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Monthly Archives: September 2013

  • 268a-unsafecars
    268a-unsafecars
  • 268b-Unsafecars
    268b-Unsafecars

1997 GMC Safari

Richard Farrell, owner of Richard’s Rolling Repairs in Richmond, British Columbia came across this 97 Safari van. After diagnosing a spongey brake pedal, he submitted the story to our Eye Spy collection. He found that the front chamber of the master cylinder was empty, and the brake fluid stains on the left rear backing plate and wheel were already dry.

  • 295a-UnsafeCars
    295a-UnsafeCars
  • 295b-UnsafeCars
    295b-UnsafeCars
  • 295c-UnsafeCars
    295c-UnsafeCars
  • 295d-UnsafeCars
    295d-UnsafeCars

2002 Chrysler Sebring

Geoff Last, an apprentice at K.I.S.S. Auto Repairs in Kelowna, B.C. added this photo to our Eye Spy collection. This is a classic case of a DIY job gone wrong, and ended up costing way more than the owner could have hoped to save. The owner of this 2002 Sebring convertible had tried to diagnose and repair a no-crank condition, and ended up destroying the ignition cylinder. There’s so much to say about this unsafe repair! Read the story here.

  • 291-UnsafeCars
    291-UnsafeCars

2005 Ford F-150

After experiencing some serious braking issues, the owner of this 2005 Ford F-150 brought his truck to the professionals at Frank Malfara Service Centre in Burlington, Ont. Patrick Roberts, the technician who inspected the truck added this photo to our Eye Spy collection. He quickly found that when the owner attempted to install his own brakes, he forgot to put the right rear caliper back on. To read more about this forgetful DIY brake job, click here.

2008 Mazda B3000

The DIYer who attempted this brake job has some backwards thinking about safety. Rob Stortz, operations manager at Columbia Auto Service in Waterloo, Ontario added this photo to Canadian Technician’s Eye Spy collection.

  • 224a-Unsafe
    224a-Unsafe
  • 224b-Unsafe
    224b-Unsafe
  • 224c-Unsafe
    224c-Unsafe
  • 224d-Unsafe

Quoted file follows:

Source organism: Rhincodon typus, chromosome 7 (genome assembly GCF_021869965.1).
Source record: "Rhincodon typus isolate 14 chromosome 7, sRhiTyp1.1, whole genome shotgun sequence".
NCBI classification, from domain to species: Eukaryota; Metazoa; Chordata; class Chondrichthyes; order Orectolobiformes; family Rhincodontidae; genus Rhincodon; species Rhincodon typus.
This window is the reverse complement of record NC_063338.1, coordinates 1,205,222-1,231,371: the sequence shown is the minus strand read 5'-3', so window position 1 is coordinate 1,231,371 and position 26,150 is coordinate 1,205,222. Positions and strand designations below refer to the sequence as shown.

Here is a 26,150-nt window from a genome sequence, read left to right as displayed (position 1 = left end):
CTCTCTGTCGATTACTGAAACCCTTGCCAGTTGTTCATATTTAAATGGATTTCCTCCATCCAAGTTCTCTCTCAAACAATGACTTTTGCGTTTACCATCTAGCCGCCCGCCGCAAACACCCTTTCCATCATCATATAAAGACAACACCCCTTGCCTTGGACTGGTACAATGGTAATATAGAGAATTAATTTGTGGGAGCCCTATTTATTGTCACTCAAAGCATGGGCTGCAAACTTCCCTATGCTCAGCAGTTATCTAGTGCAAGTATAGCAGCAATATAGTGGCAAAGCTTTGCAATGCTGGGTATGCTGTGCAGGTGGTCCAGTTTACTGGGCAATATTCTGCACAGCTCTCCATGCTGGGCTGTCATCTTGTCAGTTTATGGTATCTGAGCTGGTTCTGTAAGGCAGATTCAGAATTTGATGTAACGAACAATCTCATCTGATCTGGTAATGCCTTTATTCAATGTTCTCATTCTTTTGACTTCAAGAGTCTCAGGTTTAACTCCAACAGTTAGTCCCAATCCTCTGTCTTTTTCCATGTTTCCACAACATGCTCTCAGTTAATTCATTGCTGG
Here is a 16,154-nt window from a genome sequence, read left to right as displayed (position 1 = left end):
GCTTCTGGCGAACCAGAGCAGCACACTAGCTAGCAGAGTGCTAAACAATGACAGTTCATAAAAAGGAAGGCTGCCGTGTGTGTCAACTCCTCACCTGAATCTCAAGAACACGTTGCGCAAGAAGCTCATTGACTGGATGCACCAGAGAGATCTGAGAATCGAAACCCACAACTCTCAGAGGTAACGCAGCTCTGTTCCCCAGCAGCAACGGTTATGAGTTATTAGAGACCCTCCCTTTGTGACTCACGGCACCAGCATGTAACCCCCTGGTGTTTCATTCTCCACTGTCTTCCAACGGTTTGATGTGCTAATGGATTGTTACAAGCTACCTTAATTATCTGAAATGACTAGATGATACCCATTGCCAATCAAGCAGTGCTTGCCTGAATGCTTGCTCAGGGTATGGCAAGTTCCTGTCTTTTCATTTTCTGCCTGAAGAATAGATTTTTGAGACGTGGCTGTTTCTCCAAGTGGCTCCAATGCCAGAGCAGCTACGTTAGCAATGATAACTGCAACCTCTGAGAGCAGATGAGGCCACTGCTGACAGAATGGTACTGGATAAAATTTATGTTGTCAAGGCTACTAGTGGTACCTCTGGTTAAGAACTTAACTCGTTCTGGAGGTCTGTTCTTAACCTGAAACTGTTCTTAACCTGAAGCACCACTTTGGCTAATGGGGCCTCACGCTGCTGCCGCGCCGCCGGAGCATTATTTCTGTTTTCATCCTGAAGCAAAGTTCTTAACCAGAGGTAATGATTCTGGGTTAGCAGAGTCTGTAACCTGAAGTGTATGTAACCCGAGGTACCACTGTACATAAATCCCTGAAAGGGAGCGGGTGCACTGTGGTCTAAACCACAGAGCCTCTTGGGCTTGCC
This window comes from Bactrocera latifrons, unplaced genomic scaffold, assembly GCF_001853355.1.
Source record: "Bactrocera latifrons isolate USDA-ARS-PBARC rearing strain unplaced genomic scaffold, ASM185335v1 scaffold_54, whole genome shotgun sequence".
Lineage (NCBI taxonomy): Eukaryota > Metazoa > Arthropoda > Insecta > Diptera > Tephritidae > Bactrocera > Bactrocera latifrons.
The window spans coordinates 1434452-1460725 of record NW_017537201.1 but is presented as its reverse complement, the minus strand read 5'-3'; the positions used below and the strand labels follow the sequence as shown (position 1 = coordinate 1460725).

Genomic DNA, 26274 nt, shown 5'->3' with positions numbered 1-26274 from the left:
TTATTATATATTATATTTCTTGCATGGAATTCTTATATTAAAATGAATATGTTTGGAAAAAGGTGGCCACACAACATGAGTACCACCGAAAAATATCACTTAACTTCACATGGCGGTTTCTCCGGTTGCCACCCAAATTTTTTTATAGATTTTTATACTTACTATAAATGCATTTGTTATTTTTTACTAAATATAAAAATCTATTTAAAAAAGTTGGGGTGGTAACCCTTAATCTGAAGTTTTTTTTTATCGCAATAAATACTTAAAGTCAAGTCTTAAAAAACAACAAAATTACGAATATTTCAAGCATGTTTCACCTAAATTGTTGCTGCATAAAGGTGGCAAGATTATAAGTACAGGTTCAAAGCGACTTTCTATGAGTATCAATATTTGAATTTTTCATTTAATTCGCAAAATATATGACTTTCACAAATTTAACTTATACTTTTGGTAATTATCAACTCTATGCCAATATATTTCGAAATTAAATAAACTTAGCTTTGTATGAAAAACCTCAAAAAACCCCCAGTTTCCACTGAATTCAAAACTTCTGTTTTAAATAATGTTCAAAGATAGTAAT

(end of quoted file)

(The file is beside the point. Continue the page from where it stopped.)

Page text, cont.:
224d-Unsafe

1992 Buick Roadmaster wagon

In this business, we see neglect, damage, and corrosion all the time. But keeping the vehicle on the road is only good for the customer if it’s safe to drive! Here’s a good example from our EyeSpy collection, thanks to David Fenton of Lakerange Service in Port Elgin, Ont.

2002 Volkswagen Golf

This car came into a Pennzoil 10 minute oil change in Gatineau, Quebec. The owner had new tires in the trunk, but didn’t want them installed. General manager, Jon Hover tried to explain to the customer how dangerous the tire was but he had little success getting the message across.

2004 Ford Ranger

The owner of this Ford F-150 decided he could do his own brake work and replaced the rotors. Unfortunately, he picked the wrong ones. They were a full inch too small and had no ABS tone rings on the hub. Tom Hines, of Fountain Tire Richmond in Vancouver, B.C. submitted this photo to our Eye Spy collection.

  • 269a-UnsafeCars
    269a-UnsafeCars
  • 269b-unsafecars
    269b-unsafecars

2001 Chrysler Sebring

Jay Ball of Jed’s Auto Repair in Cape Breton, Nova Scotia submitted this case to our Eye Spy collection. The ball joints on this Chrysler Sebring were held together with zip ties.

  • 279a-UnsafeCars
    279a-UnsafeCars
  • 279b-UnsafeCars
    279b-UnsafeCars
  • 279c-UnsafeCars
    279c-UnsafeCars
  • 279d-UnsafeCars
    279d-UnsafeCars

1997 Ford F-150

This 1997 Ford F-150 came into Budget Brake and Muffler in Red Deer, Alberta. The technician, Craig Smith found two c-clamps holding the left manifold flange together.

  • 300a-UnsafeCars
    300a-UnsafeCars
  • 300b-UnsafeCars
    300b-UnsafeCars

1965 Ford Mustang

Tim Scratch, the general manager of K-W Spring and Suspension came across this odd modification on a 1965 Mustang. He added these photos to our Eye Spy collection. The previous owner of the vehicle attempted to lower the rear suspension with blocks of wood. The scariest part is that this Mustang received a safety certificate in its condition!